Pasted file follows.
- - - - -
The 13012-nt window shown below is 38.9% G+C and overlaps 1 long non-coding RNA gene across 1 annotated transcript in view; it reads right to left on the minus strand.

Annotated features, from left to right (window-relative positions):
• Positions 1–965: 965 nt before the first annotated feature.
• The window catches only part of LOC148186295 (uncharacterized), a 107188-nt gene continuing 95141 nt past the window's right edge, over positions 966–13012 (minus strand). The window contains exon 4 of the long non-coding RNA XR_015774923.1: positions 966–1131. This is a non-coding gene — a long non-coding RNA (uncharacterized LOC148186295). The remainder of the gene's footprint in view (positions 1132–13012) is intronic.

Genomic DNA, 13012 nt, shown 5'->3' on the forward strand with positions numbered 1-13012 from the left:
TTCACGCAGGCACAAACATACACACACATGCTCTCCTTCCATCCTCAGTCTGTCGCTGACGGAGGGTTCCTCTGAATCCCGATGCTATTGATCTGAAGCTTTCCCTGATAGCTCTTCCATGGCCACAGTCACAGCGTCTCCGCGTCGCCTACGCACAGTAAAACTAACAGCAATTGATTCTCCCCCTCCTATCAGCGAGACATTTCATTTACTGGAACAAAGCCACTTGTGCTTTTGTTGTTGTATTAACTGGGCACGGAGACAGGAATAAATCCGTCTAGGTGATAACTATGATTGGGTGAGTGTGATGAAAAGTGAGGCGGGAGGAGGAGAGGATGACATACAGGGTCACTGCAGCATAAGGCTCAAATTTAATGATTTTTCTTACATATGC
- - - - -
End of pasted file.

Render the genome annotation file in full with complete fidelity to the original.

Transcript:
The 13012-nt window shown below is 38.9% G+C and overlaps 1 long non-coding RNA gene across 1 annotated transcript in view; it reads right to left on the minus strand.

Annotated features, from left to right (window-relative positions):
• Positions 1–965: 965 nt before the first annotated feature.
• The window catches only part of LOC148186295 (uncharacterized), a 107188-nt gene continuing 95141 nt past the window's right edge, over positions 966–13012 (minus strand). The window contains exon 4 of the long non-coding RNA XR_015774923.1: positions 966–1131. This is a non-coding gene — a long non-coding RNA (uncharacterized LOC148186295). The remainder of the gene's footprint in view (positions 1132–13012) is intronic.

Genomic DNA, 13012 nt, shown 5'->3' on the forward strand with positions numbered 1-13012 from the left:
TTCACGCAGGCACAAACATACACACACATGCTCTCCTTCCATCCTCAGTCTGTCGCTGACGGAGGGTTCCTCTGAATCCCGATGCTATTGATCTGAAGCTTTCCCTGATAGCTCTTCCATGGCCACAGTCACAGCGTCTCCGCGTCGCCTACGCACAGTAAAACTAACAGCAATTGATTCTCCCCCTCCTATCAGCGAGACATTTCATTTACTGGAACAAAGCCACTTGTGCTTTTGTTGTTGTATTAACTGGGCACGGAGACAGGAATAAATCCGTCTAGGTGATAACTATGATTGGGTGAGTGTGATGAAAAGTGAGGCGGGAGGAGGAGAGGATGACATACAGGGTCACTGCAGCATAAGGCTCAAATTTAATGATTTTTCTTACATATGC